Sustainable Agriculture Science Center at Alcalde
We are open Monday through Friday from 7:30am - 4:30pm; closed for lunch from 12:00 - 1:00pm.
For general information or questions, please contact the Rio Arriba County Extension Service at 505-685-4523 (Abiquiu) or 575-588-7423 (Tierra Amarilla). Or go to Rio Arriba County Extension Services.
Save the Dates!
AmeriZao Jujube Fruit Tasting Workshop at Los Lunas
Friday, September 28, 2018, 2- 4 p.m.
NMSU Extension fruit specialist Shengrui Yao will lead the workshop where participants may sample 40-plus varieties. "Since jujube cultivars are originally from China, where Zao is the word for this fruit, I wanted to keep the traditional name in the trademark," Yao said. Thirty-four varieties receiving a new trademark are propagated from cultivars Yao received from China in 2011. She has studied each cultivar for traits that will thrive in New Mexico's various climate zones. Gradually, she will publish the top performers in each region and for different purposes. "Jujube fruit trees are an excellent alternative fruit for growers in northern New Mexico," Yao said. "The trees bloom from late May to early August, so late frosts will not prevent fruit from setting. They also do well in semi-arid conditions. Jujubes are low maintenance plants and produce a reliable crop annually." The workshop will include a presentation about jujube flowering and fruiting habits, followed by a fruit tasting session and a field tour.
NMSU Launches Website Featuring Newly Trademarked Jujube Cultivars
AmeriZao is the new trademarked name for jujube fruit trees tested by New Mexico State University's College of Agricultural, Consumer and Environmental Sciences.
"Since these cultivars are originally from China, where Zao is the word for this fruit, I wanted to keep the traditional name in the trademark," said Shengrui Yao, NMSU Extension fruit specialist. "AmeriZao cultivars are American jujubes since they have been propagated and tested in New Mexico."
Yao hopes the NMSU Jujube website will help people identify the cultivar of jujube they may currently own, or help growers select cultivars in the future.
SASC at Alcalde Part of Team that Receives USDA Grant to Conduct Experiment with Honey Bees and Oregano de la Sierra
The NMSU SASC has partnered with San Juan College, the USDA-ARS Bee Research Lab, and a pair of local producers (Melanie Kirby and Mark Spitzig of Zia Queen Bees and farmer Todd Bates) in an experiment entitled "From Bloom to Boom: Investigating Oregano de la Sierra (Monarda fistulosa) for Potential Bee and Human Health."
The project received a year long USDA Specialty Crop Block Grant Program (SCBGP) in 2016. The team will determine the phytochemicals present in the nectar of Monarda fistulosa var menthifolia and in honey originating from its flowers, and evaluate their effects on bee health and nutrition. At each of three Northern New Mexico sites, bees will be fed Monarda nectar in isolation and free-choice. Nectar and honey will be analyzed by gas chromatography for a range of plant chemical compounds that have shown bactericidal, viricidal, and miticidal activity in previous research, among them carvacrol, thymol, p-cymene. By feeding bees in isolation and free-choice, the team will seek to determine a potential bee preference and evaluate the parasite loads of bees fed different diets. The team also aims to identify a range of native pollinators that also visit Monarda. Results will be disseminated through a local field day, through the website Herbs4Bees, and at national and international professional meetings.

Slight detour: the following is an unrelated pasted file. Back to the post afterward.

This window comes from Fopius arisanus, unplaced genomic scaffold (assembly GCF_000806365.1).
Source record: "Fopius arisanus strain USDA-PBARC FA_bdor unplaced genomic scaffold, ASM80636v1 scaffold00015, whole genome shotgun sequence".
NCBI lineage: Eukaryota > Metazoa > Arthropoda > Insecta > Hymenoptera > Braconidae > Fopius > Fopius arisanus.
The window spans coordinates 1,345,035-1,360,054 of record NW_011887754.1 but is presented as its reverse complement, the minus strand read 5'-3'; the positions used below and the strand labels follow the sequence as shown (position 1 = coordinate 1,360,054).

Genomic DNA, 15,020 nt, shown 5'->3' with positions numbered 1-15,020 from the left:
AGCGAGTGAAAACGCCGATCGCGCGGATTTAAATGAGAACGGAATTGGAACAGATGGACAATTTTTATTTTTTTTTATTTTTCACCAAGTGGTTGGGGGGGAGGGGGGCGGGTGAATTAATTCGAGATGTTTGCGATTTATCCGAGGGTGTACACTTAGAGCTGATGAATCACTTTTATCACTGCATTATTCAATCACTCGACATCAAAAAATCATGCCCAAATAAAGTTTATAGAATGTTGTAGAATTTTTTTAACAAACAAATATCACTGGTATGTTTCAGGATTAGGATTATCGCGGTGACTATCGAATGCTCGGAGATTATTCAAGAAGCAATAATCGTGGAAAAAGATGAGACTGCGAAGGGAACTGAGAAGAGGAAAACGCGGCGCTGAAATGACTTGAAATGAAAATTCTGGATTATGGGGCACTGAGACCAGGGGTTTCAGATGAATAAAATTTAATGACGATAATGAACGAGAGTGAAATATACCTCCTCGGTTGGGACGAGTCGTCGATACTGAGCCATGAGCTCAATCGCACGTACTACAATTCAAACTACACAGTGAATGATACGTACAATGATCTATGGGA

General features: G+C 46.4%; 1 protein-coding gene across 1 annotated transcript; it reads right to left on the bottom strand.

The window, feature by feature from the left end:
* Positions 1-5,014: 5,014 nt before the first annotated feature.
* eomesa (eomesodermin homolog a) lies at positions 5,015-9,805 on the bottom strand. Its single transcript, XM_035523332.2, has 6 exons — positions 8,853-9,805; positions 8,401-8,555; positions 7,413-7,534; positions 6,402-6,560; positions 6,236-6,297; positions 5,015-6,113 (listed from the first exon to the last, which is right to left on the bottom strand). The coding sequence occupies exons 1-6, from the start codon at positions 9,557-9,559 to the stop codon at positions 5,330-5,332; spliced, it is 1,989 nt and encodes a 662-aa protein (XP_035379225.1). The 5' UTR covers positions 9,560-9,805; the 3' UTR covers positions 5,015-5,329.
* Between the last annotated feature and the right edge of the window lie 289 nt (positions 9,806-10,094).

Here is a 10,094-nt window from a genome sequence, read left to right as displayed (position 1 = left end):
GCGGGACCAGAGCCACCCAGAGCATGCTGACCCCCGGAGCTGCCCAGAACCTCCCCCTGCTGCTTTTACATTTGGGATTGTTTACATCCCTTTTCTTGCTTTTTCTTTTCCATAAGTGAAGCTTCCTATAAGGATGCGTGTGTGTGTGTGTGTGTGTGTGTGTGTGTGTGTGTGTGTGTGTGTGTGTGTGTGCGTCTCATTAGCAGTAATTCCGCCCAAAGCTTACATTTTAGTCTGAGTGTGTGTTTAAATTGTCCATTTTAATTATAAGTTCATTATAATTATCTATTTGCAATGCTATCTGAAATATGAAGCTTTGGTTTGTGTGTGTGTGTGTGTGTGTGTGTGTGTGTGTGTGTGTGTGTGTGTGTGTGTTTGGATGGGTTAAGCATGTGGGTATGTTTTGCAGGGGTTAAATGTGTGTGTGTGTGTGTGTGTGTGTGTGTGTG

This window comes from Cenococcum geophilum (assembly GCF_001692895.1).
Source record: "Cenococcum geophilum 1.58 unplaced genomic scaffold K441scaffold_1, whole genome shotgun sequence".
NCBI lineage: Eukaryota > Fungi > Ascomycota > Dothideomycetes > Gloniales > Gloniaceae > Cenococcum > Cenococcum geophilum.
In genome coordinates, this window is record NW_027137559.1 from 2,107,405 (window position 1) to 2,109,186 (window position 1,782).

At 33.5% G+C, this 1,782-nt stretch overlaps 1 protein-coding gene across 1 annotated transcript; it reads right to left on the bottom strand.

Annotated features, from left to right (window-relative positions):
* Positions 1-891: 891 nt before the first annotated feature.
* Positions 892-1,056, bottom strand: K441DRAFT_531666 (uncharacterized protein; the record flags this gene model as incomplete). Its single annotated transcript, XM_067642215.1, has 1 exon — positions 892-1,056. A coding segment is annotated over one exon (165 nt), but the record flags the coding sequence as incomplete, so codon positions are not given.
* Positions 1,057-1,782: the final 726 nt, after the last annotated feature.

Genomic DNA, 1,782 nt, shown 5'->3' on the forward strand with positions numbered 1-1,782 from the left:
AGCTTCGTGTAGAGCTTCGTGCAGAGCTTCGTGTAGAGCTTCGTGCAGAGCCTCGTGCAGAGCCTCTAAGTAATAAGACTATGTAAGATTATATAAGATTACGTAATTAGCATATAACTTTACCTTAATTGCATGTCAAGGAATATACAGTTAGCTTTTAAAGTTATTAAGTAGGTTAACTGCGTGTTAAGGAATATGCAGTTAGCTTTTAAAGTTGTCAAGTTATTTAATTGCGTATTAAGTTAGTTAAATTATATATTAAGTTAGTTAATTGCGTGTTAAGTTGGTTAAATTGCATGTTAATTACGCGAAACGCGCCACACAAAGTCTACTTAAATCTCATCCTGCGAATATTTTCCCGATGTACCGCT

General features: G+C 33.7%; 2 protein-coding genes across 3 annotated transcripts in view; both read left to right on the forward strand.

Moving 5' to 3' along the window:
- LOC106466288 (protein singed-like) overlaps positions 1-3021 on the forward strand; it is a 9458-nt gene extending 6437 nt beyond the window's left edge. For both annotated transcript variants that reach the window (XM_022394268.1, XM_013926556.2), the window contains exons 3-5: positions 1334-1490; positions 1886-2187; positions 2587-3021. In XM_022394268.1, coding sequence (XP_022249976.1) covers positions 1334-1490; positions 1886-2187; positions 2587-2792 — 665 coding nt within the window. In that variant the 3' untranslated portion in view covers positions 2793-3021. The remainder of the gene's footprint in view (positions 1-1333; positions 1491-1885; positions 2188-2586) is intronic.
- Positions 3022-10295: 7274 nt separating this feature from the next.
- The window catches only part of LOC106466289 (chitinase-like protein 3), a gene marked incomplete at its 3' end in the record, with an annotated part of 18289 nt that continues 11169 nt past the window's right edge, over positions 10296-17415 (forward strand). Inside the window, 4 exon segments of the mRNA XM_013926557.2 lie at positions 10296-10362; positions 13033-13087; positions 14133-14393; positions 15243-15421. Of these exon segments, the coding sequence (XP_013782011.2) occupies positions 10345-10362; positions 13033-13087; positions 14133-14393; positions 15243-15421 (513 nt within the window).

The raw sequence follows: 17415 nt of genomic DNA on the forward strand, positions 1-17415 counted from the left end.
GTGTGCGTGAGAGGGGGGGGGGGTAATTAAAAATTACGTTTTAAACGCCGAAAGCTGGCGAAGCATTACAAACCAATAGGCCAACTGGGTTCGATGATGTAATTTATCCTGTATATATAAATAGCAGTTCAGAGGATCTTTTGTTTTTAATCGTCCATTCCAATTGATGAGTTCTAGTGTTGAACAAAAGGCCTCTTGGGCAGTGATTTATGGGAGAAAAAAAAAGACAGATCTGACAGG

The goal, as a team of professional farmers and researchers, is to examine and promote Monarda as a new crop and/or accessory planting to positively affect bee health in situ and also produce a hive product and field crop that can be processed in a number of ways either as honey, a dried herb (flowers and leaves), or as an extracted product containing the volatile compounds.
NMSU Receives USDA Grant to Expand Agricultural Education Program to 18 Pueblos
New Mexico State University's beginning farmers and ranchers program that helps Native American farmers and ranchers succeed in agriculture has been extended three more years and expanded to include both the eight northern and 10 southern pueblos. For the past three years, NMSU's Cooperative Extension Service's Rural Agricultural Improvement and Public Affairs Project has conducted the Southern Pueblos Beginning Farmers and Ranchers Program helping 59 Native American beginning farmers and ranchers to improve their agricultural operation.
Publications to assist New Mexico's ranchers, farmers, and homeowners cope with our current extreme drought conditions.
Sustainable Agriculture Science Center at Alcalde
371 County Road 40
P.O. Box 159
Alcalde, N.M. 87511
Phone: (505) 852-4241
Fax: (505) 852-2857
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